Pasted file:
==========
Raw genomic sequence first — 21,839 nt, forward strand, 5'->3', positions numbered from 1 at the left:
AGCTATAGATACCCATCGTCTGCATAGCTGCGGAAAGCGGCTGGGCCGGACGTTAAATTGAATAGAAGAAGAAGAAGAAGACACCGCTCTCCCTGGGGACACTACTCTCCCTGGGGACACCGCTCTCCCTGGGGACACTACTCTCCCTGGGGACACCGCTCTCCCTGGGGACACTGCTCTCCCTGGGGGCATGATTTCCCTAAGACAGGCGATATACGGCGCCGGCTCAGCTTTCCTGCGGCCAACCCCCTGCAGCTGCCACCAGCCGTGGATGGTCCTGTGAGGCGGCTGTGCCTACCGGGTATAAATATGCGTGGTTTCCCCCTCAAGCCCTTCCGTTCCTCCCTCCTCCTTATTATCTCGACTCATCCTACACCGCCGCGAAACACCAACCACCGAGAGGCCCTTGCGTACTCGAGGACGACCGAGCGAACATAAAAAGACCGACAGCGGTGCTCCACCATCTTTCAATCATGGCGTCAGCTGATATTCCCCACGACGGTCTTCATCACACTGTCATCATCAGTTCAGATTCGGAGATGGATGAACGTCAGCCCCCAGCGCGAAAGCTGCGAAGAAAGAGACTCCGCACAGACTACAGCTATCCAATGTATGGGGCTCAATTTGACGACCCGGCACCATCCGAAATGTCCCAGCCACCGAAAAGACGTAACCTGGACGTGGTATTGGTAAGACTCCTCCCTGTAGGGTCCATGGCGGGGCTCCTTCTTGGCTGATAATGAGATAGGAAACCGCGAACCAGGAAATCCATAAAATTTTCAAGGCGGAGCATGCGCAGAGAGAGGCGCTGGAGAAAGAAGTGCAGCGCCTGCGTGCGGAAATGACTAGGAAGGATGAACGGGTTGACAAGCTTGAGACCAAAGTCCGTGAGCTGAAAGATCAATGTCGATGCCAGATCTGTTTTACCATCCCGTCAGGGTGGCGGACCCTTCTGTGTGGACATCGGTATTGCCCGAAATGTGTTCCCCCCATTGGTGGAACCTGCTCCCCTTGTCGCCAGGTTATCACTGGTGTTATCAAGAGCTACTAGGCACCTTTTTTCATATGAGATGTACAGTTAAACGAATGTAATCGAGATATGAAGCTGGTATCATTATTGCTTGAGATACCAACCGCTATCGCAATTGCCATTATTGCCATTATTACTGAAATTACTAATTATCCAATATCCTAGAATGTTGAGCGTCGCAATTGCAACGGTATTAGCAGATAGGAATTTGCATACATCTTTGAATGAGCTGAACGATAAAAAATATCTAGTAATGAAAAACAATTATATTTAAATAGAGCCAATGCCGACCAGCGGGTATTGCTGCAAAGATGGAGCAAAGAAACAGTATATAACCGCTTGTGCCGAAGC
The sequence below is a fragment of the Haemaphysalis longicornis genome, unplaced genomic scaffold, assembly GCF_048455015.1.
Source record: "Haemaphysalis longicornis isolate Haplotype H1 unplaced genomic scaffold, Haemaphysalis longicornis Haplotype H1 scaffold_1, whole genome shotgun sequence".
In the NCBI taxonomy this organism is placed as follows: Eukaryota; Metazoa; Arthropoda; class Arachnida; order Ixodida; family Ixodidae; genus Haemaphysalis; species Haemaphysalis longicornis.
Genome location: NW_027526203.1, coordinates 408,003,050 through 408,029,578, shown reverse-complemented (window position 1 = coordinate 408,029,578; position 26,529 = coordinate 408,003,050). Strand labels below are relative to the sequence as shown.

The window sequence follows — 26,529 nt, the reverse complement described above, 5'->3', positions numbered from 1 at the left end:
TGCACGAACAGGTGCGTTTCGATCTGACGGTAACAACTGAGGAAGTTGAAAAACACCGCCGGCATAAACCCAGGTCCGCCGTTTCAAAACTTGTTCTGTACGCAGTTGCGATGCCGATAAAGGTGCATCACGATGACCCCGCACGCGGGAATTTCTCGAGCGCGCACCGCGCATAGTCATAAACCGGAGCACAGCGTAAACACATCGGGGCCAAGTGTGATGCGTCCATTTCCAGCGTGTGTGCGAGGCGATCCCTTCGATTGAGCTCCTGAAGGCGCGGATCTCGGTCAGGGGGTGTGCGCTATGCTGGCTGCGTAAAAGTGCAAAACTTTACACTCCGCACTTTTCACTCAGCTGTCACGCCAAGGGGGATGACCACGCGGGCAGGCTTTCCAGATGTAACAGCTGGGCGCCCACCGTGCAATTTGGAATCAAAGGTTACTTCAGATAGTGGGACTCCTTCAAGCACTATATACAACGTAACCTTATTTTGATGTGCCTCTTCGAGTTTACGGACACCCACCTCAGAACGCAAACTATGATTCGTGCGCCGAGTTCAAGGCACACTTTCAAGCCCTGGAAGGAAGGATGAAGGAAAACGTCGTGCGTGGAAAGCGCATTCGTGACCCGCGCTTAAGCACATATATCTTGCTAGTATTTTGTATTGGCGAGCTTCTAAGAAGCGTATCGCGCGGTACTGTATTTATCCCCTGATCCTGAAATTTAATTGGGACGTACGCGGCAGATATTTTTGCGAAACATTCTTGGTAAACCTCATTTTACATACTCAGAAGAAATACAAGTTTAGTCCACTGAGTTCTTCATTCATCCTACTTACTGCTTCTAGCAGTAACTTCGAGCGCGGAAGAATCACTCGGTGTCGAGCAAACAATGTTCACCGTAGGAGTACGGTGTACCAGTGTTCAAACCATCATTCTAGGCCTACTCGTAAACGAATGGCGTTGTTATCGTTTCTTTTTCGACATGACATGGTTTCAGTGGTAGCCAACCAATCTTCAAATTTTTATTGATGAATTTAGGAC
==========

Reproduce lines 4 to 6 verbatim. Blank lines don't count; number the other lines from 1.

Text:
Source record: "Haemaphysalis longicornis isolate Haplotype H1 unplaced genomic scaffold, Haemaphysalis longicornis Haplotype H1 scaffold_1, whole genome shotgun sequence".
In the NCBI taxonomy this organism is placed as follows: Eukaryota; Metazoa; Arthropoda; class Arachnida; order Ixodida; family Ixodidae; genus Haemaphysalis; species Haemaphysalis longicornis.
Genome location: NW_027526203.1, coordinates 408,003,050 through 408,029,578, shown reverse-complemented (window position 1 = coordinate 408,029,578; position 26,529 = coordinate 408,003,050). Strand labels below are relative to the sequence as shown.